6th Global Healthcare Nutritionists and Dietician annual Conference
Northeastern University, Boston, Massachusetts 02115, USA
Title: Assessing for Presenteeism and Interest in
Biography: Immacula Cann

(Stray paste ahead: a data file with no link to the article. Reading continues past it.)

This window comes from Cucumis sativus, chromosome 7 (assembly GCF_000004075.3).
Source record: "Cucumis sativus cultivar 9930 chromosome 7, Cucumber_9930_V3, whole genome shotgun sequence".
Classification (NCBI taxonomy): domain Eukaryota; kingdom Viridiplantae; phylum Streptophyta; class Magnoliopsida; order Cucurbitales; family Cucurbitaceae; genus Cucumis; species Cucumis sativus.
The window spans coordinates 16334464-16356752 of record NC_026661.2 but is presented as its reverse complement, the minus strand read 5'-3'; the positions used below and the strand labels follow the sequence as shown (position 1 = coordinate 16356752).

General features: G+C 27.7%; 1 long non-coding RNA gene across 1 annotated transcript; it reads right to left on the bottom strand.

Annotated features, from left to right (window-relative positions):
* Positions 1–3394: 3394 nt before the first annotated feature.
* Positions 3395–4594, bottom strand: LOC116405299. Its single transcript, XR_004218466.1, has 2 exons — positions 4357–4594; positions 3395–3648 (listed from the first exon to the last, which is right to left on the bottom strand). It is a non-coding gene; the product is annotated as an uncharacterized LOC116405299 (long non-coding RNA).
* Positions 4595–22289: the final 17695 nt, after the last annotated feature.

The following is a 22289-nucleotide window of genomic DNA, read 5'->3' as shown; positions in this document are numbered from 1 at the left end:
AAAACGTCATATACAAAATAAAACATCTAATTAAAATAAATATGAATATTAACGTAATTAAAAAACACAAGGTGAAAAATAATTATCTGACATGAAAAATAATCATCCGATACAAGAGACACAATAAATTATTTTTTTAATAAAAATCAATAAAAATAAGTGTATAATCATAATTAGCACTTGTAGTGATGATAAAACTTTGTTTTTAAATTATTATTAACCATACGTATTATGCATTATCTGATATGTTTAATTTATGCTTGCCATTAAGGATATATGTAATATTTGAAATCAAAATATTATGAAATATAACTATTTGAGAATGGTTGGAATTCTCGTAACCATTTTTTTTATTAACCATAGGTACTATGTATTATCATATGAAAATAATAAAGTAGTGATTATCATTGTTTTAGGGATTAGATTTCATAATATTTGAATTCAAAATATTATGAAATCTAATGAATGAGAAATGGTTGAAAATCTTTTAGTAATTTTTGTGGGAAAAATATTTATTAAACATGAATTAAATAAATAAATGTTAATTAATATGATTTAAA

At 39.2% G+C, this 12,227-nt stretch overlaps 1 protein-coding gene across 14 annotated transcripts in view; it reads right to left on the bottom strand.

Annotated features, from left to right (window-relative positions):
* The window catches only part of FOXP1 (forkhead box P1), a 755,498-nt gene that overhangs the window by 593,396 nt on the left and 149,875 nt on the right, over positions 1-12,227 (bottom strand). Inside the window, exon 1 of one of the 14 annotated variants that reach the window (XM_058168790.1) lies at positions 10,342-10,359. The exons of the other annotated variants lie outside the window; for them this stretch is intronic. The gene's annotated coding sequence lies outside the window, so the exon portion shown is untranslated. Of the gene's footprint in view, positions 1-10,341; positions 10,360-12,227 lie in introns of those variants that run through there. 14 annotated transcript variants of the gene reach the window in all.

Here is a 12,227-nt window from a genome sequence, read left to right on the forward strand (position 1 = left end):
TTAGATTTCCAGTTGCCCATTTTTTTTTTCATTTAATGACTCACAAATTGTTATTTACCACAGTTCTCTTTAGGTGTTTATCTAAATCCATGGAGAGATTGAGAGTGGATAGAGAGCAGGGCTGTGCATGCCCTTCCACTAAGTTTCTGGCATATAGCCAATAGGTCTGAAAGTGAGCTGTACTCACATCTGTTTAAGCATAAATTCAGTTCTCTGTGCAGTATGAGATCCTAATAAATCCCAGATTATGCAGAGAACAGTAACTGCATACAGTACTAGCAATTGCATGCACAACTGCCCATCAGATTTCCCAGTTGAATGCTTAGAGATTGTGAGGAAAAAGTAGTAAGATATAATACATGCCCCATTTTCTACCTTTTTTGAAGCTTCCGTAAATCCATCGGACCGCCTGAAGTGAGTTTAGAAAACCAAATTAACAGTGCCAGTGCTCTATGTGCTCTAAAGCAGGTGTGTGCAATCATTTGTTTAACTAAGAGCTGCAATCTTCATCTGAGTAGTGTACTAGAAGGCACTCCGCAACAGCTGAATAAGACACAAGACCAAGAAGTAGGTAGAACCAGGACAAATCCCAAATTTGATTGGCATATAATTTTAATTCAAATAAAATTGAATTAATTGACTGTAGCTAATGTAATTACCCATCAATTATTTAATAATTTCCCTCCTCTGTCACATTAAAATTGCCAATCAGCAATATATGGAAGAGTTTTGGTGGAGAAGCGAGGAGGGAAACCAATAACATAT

A strong correlation between stress and impairments of the human body, both mental and physical has been reported (Barrington, et al., 2012). The concept of Presenteeism may be a manifestation of stress. Brown, et al. (2011), defined presenteeism as "being on the job but performing below par" (decreased productivity) due to poor mental and physical health symptoms. A study by Callen, et al. (2013), found that unresolved psychological and physical stress can result in an increased prevalence of presenteeism - employees are physically present, but due to emotional and/or physical problems, they are distracted and work productivity is decreased. Brown, et al.(2011), Merrill, et al. (2012), and Chen, et al. (2015), stated physical fitness programs alone serve as effective interventions for alleviating symptoms of presenteeism. In addition, the Mayo Clinic (2015), has indicated that mental or physical fitness programs are effective interventions for managing and controlling human stress (http://www.mayoclinic.org/healthy-lifestyle/stress-management/in-depth/exercise-and-stress/art-20044469. This quantitative and exploratory, descriptive research study will utilize a web-based survey hosted by Survey Monkey to answer two specific research questions: (1) does presenteeism exist in this population, (2) does the study population exhibit an interest in a stress reduction fitness program such as "One Body. Received IRB approvals. Data collection in progress and research results are pending. Offering employees a mechanism to manage their stress could alleviate the symptoms that underlie presenteeism, improve the quality of an individual’s experience within the working environment, and may lead to increased employee productivity.